A universal framework for sustainable development
In 2015, after two years of negotiations within the international community, the UNGA resolution “Transforming Our World: the 2030 Agenda for Sustainable Development” (United Nations, 2015b), including its 17 Goals and 169 targets, was adopted by Heads of State and Governments in New York (figure 1). The 2030 Agenda is a commitment to eradicating poverty and achieving sustainable development world-wide by 2030, and ensuring that no one is left behind. Its adoption was a landmark achievement, providing for a shared global vision towards sustainable development for all. The 2030 Agenda takes into account other approved agendas, such as the Sendai Framework for Disaster Risk Reduction (United Nations International Strategy for Disaster Reduction, 2015) and the Addis Ababa Action Agenda (United Nations, 2015a), acknowledging their contribution without duplicating objectives and targets.
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Reporting against the SDGs is structured around a three-tiered follow-up and review architecture at the national, regional and global levels. The 2030 Agenda encourages United Nations member States to “conduct regular and inclusive reviews of progress at the national and subnational levels, which are country-led and country-driven” (United Nations, 2015b). The voluntary national reviews (VNRs) are the primary method for countries to document and share their efforts in implementing the SDGs. Through the VNR process, countries have a chance to revise national development goals and targets, assess and strengthen the adequacy of national policies and institutions, and mobilize multi-stakeholder support through the creation of partnerships for the achievement of the SDGs. At the regional level, the follow-up and review process takes the form of Regional SDG Forums, such as the Asia-Pacific Forum on Sustainable Development, which emphasize peer learning and exchange of good practices in the regional context. The HLPF has the central role in overseeing the network of follow-up and review processes at the global level. Upon completion of their VNR, countries have the opportunity to present their report at the HLPF, thereby sharing their experiences, including successes, challenges and lessons learnt, with their peers.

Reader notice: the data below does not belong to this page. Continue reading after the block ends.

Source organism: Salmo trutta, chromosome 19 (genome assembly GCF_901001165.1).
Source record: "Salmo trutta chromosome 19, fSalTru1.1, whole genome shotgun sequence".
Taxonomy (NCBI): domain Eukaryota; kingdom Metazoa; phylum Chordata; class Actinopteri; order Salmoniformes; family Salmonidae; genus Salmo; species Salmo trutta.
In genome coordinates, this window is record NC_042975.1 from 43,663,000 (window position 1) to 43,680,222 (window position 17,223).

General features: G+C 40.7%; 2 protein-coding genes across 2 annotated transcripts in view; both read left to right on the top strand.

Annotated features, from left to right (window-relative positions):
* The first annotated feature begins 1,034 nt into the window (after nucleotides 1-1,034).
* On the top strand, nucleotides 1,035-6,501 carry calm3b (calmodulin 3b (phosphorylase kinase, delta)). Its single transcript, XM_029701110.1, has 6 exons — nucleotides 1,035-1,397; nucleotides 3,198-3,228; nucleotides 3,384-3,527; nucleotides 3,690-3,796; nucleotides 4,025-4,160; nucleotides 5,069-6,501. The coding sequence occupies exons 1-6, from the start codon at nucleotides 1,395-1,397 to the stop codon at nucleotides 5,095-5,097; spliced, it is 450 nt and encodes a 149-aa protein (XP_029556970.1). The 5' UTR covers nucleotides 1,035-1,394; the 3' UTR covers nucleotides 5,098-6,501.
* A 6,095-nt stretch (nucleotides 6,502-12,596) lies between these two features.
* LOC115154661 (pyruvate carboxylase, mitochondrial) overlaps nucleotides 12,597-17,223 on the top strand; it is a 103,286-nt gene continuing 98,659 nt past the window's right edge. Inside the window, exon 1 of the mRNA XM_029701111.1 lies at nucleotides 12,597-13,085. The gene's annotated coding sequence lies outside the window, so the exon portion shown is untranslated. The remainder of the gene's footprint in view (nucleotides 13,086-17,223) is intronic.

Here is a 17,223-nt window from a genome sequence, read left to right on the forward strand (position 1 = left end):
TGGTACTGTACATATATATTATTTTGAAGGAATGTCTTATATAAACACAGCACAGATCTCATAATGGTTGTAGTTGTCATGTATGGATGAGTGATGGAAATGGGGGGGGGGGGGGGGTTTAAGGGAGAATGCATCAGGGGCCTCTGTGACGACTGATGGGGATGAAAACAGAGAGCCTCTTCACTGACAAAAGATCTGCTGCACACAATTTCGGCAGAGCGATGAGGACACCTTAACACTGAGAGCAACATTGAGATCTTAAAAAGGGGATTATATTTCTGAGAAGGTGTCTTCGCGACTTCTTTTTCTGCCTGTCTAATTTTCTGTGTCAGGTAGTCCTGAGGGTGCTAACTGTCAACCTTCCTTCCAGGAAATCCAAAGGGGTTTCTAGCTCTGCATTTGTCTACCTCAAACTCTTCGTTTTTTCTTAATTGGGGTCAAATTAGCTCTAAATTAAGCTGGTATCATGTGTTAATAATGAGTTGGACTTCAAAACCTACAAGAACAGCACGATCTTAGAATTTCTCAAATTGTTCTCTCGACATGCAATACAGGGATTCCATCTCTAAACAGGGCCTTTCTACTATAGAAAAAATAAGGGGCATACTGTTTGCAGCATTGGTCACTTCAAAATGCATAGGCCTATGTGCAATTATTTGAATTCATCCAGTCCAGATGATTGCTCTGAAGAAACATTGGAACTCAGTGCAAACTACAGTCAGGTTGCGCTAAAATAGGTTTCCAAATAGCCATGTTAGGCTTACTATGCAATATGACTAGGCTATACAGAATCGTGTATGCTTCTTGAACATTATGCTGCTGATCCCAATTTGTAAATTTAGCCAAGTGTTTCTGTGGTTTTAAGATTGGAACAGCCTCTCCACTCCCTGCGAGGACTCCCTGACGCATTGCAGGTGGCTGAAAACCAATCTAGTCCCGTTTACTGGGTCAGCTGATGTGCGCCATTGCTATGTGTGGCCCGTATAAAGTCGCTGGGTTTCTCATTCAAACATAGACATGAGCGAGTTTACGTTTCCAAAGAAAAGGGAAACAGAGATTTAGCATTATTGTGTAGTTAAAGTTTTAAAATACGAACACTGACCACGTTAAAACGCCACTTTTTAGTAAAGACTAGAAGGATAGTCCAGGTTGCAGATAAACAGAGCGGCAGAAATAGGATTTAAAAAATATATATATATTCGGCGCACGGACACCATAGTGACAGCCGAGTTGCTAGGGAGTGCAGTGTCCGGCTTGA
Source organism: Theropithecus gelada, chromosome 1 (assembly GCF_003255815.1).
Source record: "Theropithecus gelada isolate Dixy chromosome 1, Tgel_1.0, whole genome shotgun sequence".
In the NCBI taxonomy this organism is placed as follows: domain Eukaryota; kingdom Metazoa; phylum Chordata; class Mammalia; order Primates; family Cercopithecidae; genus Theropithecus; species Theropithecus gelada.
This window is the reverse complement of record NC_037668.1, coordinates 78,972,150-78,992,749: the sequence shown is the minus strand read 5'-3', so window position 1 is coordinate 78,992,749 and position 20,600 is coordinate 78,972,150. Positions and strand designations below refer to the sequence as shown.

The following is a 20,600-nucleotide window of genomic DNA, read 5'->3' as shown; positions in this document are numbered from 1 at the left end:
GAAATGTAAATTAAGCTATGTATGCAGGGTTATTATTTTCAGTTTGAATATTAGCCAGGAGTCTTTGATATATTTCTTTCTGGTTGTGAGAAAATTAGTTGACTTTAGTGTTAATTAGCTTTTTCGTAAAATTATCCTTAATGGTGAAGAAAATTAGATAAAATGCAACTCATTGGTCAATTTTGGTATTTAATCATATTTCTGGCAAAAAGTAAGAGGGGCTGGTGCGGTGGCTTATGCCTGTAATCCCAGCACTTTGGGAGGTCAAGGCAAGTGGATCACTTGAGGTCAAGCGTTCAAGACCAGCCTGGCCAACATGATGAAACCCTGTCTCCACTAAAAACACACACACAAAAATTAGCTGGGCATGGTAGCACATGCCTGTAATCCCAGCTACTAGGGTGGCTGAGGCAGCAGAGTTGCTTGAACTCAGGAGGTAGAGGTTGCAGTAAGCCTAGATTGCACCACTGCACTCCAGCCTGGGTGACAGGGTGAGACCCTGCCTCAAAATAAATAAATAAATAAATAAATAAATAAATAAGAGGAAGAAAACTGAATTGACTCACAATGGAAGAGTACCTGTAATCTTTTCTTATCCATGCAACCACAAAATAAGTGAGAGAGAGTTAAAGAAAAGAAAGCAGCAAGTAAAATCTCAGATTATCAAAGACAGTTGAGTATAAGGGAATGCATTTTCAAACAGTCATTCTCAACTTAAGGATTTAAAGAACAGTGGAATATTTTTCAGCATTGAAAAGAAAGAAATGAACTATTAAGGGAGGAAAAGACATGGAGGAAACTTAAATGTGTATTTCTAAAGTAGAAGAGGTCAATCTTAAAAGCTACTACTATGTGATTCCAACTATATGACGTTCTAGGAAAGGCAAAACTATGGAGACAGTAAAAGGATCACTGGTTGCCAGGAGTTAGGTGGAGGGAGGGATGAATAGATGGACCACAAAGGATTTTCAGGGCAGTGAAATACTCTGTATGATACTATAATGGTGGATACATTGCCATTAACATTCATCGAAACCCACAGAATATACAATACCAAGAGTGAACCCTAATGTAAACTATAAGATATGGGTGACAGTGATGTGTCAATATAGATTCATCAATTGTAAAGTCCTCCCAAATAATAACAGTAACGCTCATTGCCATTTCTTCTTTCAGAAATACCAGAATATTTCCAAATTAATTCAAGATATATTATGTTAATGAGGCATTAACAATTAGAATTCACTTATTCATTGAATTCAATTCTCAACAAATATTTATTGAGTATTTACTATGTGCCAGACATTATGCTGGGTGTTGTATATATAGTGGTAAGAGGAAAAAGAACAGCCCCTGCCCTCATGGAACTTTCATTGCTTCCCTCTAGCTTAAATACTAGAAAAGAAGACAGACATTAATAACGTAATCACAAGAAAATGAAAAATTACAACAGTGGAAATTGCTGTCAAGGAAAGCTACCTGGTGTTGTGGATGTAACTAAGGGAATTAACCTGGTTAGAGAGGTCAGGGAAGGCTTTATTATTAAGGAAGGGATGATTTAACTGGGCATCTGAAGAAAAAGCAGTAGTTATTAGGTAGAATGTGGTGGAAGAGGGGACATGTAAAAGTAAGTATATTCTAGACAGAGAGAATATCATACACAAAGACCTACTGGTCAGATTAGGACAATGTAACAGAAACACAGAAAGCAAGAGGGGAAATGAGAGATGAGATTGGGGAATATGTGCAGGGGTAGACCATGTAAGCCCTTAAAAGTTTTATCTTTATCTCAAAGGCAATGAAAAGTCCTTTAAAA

Since 2015, countries have taken action to integrate the SDGs and targets of the 2030 Agenda into their national development plans, and to align policies and institutions behind them. While advances have been made, monumental challenges remain in the Asia-Pacific region, particularly in the environment-related SDGs (figure 2). In September 2019, the United Nations Secretary-General called on all sectors of society to mobilize for a Decade of Action on three levels – global action to secure greater leadership, more resources and smarter solutions for the Sustainable Development Goals; local action embedding the needed transitions in the policies, budgets, institutions and regulatory frameworks of governments, cities and local authorities; and people action, including by youth, civil society, the media, the private sector, unions, academia and other stakeholders – to generate an unstoppable movement pushing for the required transformations (United Nations, 2019).
The Decade of Action’s recognition of cities and local authorities as critical actors in accelerating the implementation of the SDGs is not the first time the importance of the urban context has been highlighted in policy debates (figure 3). The 2030 Agenda has a cities’ goal, SDG 11, which calls for “inclusive, safe, resilient, and sustainable” cities. It focuses not only on cities, but takes a place-based approach with emphasis on urban, rural-urban and regional linkages. In late 2016, the United Nations adopted a specific agenda for cities, the New Urban Agenda, which calls for compact cities, polycentric growth, transit-oriented development, adequate public space and reining in sprawl (United Nations, 2016). The New Urban Agenda was adopted as a collective vision and political commitment to promote and realize sustainable urban development, and as an opportunity to leverage the key role of cities and human settlements as drivers of development in an increasingly urbanized world (United Nations Economic and Social Commission for Asia and the Pacific and UN-Habitat, 2019).
While the SDGs have a substantial but implicit urban dimension, the New Urban Agenda adds value by formulating a clear aspirational vision, which can mobilize relevant urban stakeholders and guide local implementation. In fact, up to 65 percent of the SDG targets may not even be fully achieved without the involvement of urban and local actors (Cities Alliance, 2015).
To allow the co-creation of new frameworks of governance that is meaningful and practical in the day-to-day lives of citizens, it is necessary to root the implementation of the 2030 Agenda in local and regional priorities. The next section briefly discusses the topic of SDG localization and its status in the Asia-Pacific region.
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SDG 11 has been evaluated to be directly linked to the targets and indicators of at least 11 other SDGs. Furthermore, almost one-third of the 232 SDG indicators can be measured at the local level, making SDG 11 an important unit for action and tracking progress towards sustainable development (UN-Habitat, 2018)